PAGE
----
I’m a sociologist at heart. People in communities fascinate me. After years of observation, I can quickly see trends that enable the individuals to live and co-create effectively in the communities I visit. StartFast is no different.
I grew up in a working-class home. I never had the opportunity to study entrepreneurs or even self-employed people. Growing up (and even now), I have been told that success is working a 9-5 job for 30+ years that will one day provide a pension. Much of what drives me is the rejection of this model of happiness.
When arriving at StartFast one month ago, for the first time in my life I was surrounded by entrepreneurs who were excited to find uncharted solutions to large problems. There was no single methodology or goal they followed. This has brought me overwhelming joy and kinship that is only surpassed by my curiosity about this strange new tribe that has formed.
What have I witnessed since StartFast began? Well, the demands on our time from external forces have increased drastically – which often results on the need to re-attune and balance. We, in particular the CEOs, are challenged numerous times a day – intellectually, emotionally, collaboratively, and spiritually. The natural result is we’ve begun to form support clusters where we meet in groups and connect. My peer group of CEO’s share empathy, knowledge and resources freely during weekly “venting” sessions and pitch critiques.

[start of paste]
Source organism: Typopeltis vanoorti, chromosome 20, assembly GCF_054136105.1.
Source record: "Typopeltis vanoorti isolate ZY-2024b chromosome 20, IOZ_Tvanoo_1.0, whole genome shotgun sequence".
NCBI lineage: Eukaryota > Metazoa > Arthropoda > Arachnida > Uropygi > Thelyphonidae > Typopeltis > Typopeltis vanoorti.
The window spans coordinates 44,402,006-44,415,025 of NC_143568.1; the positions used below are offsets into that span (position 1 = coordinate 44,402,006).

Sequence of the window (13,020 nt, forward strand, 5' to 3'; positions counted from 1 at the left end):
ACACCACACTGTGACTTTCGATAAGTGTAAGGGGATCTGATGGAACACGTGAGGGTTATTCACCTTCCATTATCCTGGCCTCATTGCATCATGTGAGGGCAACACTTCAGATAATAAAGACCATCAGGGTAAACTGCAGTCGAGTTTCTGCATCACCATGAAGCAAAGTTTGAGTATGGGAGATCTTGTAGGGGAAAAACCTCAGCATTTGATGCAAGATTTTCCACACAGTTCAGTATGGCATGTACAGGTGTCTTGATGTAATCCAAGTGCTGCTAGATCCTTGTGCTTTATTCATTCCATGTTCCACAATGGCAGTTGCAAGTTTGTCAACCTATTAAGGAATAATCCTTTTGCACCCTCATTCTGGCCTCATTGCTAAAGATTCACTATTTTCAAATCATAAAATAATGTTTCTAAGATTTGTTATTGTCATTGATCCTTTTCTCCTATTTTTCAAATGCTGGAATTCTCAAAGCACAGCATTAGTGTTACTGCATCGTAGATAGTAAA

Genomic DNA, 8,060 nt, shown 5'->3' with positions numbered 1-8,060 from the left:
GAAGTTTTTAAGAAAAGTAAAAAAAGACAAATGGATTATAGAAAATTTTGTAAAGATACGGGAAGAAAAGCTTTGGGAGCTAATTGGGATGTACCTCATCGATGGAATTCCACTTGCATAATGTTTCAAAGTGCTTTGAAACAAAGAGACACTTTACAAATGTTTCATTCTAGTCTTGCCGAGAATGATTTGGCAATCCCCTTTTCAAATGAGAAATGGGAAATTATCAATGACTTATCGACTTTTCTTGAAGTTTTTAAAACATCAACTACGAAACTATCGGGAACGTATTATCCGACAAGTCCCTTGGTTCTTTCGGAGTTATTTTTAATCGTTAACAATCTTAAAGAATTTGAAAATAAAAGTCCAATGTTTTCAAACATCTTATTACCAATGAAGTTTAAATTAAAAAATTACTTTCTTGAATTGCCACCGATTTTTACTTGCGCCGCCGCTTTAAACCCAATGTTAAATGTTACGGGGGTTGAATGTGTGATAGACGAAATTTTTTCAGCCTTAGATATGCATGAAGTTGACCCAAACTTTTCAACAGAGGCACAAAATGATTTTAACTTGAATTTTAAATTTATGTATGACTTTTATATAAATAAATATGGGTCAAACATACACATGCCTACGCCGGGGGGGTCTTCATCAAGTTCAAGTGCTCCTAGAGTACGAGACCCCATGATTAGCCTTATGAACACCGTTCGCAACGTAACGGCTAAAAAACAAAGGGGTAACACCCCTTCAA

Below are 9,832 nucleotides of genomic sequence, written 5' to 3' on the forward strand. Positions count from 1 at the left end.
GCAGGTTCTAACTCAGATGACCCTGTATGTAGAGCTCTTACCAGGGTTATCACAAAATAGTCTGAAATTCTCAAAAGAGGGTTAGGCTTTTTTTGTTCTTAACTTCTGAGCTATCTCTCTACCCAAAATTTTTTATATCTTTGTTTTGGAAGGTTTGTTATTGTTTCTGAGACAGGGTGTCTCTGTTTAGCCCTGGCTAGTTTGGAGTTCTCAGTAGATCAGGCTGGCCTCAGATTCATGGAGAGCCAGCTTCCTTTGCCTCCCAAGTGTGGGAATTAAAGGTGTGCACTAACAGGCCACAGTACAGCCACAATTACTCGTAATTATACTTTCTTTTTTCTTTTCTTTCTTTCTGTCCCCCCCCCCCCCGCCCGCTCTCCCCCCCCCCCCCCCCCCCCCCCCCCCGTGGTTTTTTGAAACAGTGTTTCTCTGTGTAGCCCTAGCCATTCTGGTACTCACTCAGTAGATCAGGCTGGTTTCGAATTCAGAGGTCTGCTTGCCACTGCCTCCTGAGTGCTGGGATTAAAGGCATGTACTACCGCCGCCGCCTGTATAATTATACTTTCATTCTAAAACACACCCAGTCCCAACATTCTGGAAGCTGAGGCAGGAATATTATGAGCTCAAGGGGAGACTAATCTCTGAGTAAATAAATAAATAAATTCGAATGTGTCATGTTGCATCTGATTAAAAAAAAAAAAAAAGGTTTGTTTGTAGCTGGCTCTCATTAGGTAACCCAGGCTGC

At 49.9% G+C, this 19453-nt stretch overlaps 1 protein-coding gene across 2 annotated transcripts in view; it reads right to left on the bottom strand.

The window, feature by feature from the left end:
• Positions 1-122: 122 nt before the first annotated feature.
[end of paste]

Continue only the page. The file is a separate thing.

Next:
This clustering is not unique to the CEOs. The CTO’s have their group, and the interns have theirs. We also cluster based on interest (like film-making), tactics (like growth hacking), and culture (like soccer fans). We mutually understand we are all leaders in our generation, and this commonality in our community bonds us tightly together during this short summer.
I have spoken with numerous people this last week about their feelings about the end of the program in August. It’s on everyone’s mind – even though we are not yet halfway into the program. The comradery that we experience together is more powerful than we had expected.
Some days mentors and customers jolt us. Other days our teams are in disarray. Each week we come together and share grievances in confidentiality, both to hear each other and be held communally in the complex set of emotions and thoughts we experience. We mirror each other’s pain and wisdom; we listen and are listened to.
Cheers to you all, my friends. It’s a magical path we’re on – one that could never fully be explained to someone outside our program. I look forward to us growing closer
before we part ways at the end of this summer.
Rob Jameson – CEO, Mass Mosaic